The importance of cyber awareness in government
By Nicole Quinn, head of government affairs — APAC, Fortinet
Friday, 08 July, 2022
Cybersecurity is a critical concern for businesses and governments around the world. For the Australian Government, potential threats continue to increase year-on-year as a result of changing economic and political climates, among other factors. Data from the Australian Signals Directorate (ASD) shows it responded to 313 incidents in 2011 and 1630 cybersecurity incidents in the 2020–2021 reporting period.
The new Australian Government has signalled its focus on cyber by appointing the first Minister for Cyber Security to Cabinet. Minister Clare O’Neil has already indicated she is a strong advocate of the importance of mitigating the growing risks of cyber attacks and protecting government departments and critical services.
Government investment in cybersecurity measures is crucial but only one part of the puzzle, albeit an essential one. One of the growing risks to government departments, or any organisation, is a workforce that is uninformed, underprepared, or otherwise unable to identify potential cybersecurity threats. This means that it is important for the government to also invest in strengthening its workforce with people who are well-versed in cybersecurity to deliver a strong line of defence. This is not an easy task in the current skills shortages landscape we are facing.
Unemployment is sitting at its lowest rate in more than a decade at under four per cent, and this, combined with reports that 636,000 Australians have indicated they intend to change jobs in the next year, means there is a chance that government will be facing a labour shortage just like many other industries. In addition, according to AustCyber, it is estimated that Australia may need around 16,600 additional cybersecurity workers for technical as well as non-technical positions by 2026. Consequently, it’s clear that government needs to find ways to attract and retain this valuable talent, as well as continue to fortify its defences by upskilling its existing labour force.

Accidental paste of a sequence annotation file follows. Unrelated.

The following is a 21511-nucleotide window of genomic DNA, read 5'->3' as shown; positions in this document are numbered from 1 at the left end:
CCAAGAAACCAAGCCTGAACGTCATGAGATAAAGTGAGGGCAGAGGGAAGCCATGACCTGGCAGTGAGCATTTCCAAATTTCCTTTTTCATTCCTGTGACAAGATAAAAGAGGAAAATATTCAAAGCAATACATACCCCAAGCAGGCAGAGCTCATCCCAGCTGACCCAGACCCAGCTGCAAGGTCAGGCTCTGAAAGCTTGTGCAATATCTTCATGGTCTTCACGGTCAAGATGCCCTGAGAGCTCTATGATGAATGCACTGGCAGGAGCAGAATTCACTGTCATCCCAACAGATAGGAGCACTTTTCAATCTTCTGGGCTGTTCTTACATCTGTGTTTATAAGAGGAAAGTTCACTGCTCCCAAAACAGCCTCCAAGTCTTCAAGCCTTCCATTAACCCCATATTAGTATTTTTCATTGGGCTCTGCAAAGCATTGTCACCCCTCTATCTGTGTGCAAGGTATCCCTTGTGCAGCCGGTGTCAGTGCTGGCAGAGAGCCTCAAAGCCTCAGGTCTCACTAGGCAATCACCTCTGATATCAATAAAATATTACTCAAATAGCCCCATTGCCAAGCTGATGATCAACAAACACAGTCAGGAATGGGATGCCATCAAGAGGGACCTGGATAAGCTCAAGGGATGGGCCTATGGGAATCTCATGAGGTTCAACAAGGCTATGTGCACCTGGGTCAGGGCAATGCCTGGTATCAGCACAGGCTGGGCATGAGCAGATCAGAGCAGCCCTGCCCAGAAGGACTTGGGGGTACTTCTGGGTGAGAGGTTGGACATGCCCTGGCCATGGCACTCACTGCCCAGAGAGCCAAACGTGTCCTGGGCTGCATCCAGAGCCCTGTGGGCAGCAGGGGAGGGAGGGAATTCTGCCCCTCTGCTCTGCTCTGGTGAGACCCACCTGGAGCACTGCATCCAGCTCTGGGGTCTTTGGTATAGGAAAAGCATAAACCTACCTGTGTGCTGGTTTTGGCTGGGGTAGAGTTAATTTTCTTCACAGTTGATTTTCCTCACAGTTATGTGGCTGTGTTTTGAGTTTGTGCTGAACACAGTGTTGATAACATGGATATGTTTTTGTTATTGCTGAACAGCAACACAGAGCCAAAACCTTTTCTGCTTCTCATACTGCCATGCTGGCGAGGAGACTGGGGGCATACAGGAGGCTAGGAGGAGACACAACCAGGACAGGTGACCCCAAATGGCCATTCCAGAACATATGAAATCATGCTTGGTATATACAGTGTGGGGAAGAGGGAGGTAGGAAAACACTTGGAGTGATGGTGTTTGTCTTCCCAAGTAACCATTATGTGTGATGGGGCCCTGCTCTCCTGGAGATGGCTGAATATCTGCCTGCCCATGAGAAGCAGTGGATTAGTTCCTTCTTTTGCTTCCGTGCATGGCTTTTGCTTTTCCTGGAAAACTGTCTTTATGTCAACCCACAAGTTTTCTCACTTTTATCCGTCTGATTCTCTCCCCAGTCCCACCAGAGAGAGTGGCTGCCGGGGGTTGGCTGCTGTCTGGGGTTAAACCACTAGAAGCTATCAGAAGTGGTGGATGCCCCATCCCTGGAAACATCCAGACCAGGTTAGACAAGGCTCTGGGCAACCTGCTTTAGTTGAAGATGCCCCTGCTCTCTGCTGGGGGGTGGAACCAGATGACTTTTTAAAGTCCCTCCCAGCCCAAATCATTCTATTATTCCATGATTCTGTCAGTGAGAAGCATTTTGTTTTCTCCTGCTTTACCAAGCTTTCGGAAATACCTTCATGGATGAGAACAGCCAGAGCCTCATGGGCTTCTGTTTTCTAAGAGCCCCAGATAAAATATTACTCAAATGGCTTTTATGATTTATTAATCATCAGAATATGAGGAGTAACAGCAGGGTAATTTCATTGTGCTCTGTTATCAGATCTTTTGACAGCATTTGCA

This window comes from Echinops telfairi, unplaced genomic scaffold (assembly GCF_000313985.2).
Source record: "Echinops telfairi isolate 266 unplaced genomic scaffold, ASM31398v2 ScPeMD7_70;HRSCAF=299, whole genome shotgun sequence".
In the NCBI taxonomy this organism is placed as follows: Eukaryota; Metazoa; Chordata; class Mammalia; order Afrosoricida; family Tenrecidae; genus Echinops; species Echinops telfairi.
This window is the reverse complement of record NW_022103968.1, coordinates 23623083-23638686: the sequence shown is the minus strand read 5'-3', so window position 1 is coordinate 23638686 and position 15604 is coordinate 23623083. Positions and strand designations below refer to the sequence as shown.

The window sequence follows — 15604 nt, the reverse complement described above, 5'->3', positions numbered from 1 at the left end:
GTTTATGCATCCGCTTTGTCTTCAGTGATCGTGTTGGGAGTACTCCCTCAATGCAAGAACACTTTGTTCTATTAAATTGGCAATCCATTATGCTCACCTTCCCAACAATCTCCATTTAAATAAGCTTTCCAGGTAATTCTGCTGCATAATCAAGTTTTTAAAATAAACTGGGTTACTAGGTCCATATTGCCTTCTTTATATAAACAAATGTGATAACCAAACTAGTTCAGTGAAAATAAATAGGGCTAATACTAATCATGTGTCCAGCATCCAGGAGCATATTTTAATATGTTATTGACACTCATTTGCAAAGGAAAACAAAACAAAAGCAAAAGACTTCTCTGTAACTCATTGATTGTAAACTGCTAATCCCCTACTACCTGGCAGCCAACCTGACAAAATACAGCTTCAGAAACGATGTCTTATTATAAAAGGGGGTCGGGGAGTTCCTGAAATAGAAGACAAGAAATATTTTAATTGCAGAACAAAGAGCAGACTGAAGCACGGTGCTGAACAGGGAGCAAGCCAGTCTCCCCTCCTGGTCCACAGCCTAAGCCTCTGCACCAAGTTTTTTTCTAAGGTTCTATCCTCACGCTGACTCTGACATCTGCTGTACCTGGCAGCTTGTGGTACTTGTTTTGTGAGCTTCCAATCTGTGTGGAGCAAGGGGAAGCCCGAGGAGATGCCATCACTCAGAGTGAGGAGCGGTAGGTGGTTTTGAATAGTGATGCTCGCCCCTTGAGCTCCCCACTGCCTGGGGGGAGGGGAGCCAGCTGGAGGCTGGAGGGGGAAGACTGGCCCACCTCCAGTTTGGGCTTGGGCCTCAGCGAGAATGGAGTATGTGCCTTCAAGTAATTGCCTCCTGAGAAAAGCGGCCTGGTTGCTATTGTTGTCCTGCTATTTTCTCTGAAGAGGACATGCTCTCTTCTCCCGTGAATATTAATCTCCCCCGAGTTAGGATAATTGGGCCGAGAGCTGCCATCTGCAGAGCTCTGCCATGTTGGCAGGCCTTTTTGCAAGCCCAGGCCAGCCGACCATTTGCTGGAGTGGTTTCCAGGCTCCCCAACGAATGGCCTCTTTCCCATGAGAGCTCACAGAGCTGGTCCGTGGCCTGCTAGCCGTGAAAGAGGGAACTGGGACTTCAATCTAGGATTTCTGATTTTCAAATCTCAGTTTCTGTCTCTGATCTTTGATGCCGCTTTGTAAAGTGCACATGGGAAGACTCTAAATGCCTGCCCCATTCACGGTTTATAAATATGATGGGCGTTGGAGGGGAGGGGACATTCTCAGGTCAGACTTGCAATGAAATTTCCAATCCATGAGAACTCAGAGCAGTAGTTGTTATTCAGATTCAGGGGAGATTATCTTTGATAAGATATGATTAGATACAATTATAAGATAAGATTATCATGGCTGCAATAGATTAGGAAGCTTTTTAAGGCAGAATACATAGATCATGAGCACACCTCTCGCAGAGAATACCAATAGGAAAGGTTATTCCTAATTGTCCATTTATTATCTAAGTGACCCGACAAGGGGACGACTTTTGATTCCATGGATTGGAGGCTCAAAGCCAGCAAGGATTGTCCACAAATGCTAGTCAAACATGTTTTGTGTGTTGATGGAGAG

A cybersecurity skills shortage is a considerable challenge for the Australian Government, especially when it means departments will struggle to access cyber workers to help protect critical data and assets in a constantly evolving threat landscape. And, government departments are in competition with the private sector for skilled workers, often against largescale enterprises that could potentially offer greater remuneration than the taxpayer.
While there’s no simple, overnight solution for the skills shortage or how government can entice skilled cybersecurity workers away from private enterprise — aside from the benefits of cybersecurity workers contributing their skills to matters of national security — there is an easy way for government to further bolster its security posture: creating a strong, cyber-aware public sector.
Creating a cyber-aware public sector workforce